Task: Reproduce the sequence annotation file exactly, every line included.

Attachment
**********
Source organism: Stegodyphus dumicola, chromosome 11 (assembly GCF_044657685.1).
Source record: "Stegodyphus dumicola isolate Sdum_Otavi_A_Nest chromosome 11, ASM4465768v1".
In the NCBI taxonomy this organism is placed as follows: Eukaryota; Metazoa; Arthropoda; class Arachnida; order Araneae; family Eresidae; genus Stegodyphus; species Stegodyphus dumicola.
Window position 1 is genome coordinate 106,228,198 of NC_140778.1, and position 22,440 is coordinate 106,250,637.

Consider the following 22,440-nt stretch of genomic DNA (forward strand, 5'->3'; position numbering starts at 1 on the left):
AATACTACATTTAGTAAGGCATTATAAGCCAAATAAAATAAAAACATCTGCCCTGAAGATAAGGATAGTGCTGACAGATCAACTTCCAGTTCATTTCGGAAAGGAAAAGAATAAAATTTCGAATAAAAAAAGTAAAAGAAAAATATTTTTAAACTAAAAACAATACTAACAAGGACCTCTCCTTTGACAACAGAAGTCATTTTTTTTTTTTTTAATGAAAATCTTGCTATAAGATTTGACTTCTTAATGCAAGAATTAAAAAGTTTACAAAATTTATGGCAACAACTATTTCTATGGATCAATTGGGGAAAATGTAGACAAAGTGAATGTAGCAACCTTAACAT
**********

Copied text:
Source organism: Stegodyphus dumicola, chromosome 11 (assembly GCF_044657685.1).
Source record: "Stegodyphus dumicola isolate Sdum_Otavi_A_Nest chromosome 11, ASM4465768v1".
In the NCBI taxonomy this organism is placed as follows: Eukaryota; Metazoa; Arthropoda; class Arachnida; order Araneae; family Eresidae; genus Stegodyphus; species Stegodyphus dumicola.
Window position 1 is genome coordinate 106,228,198 of NC_140778.1, and position 22,440 is coordinate 106,250,637.

Consider the following 22,440-nt stretch of genomic DNA (forward strand, 5'->3'; position numbering starts at 1 on the left):
AATACTACATTTAGTAAGGCATTATAAGCCAAATAAAATAAAAACATCTGCCCTGAAGATAAGGATAGTGCTGACAGATCAACTTCCAGTTCATTTCGGAAAGGAAAAGAATAAAATTTCGAATAAAAAAAGTAAAAGAAAAATATTTTTAAACTAAAAACAATACTAACAAGGACCTCTCCTTTGACAACAGAAGTCATTTTTTTTTTTTTTAATGAAAATCTTGCTATAAGATTTGACTTCTTAATGCAAGAATTAAAAAGTTTACAAAATTTATGGCAACAACTATTTCTATGGATCAATTGGGGAAAATGTAGACAAAGTGAATGTAGCAACCTTAACAT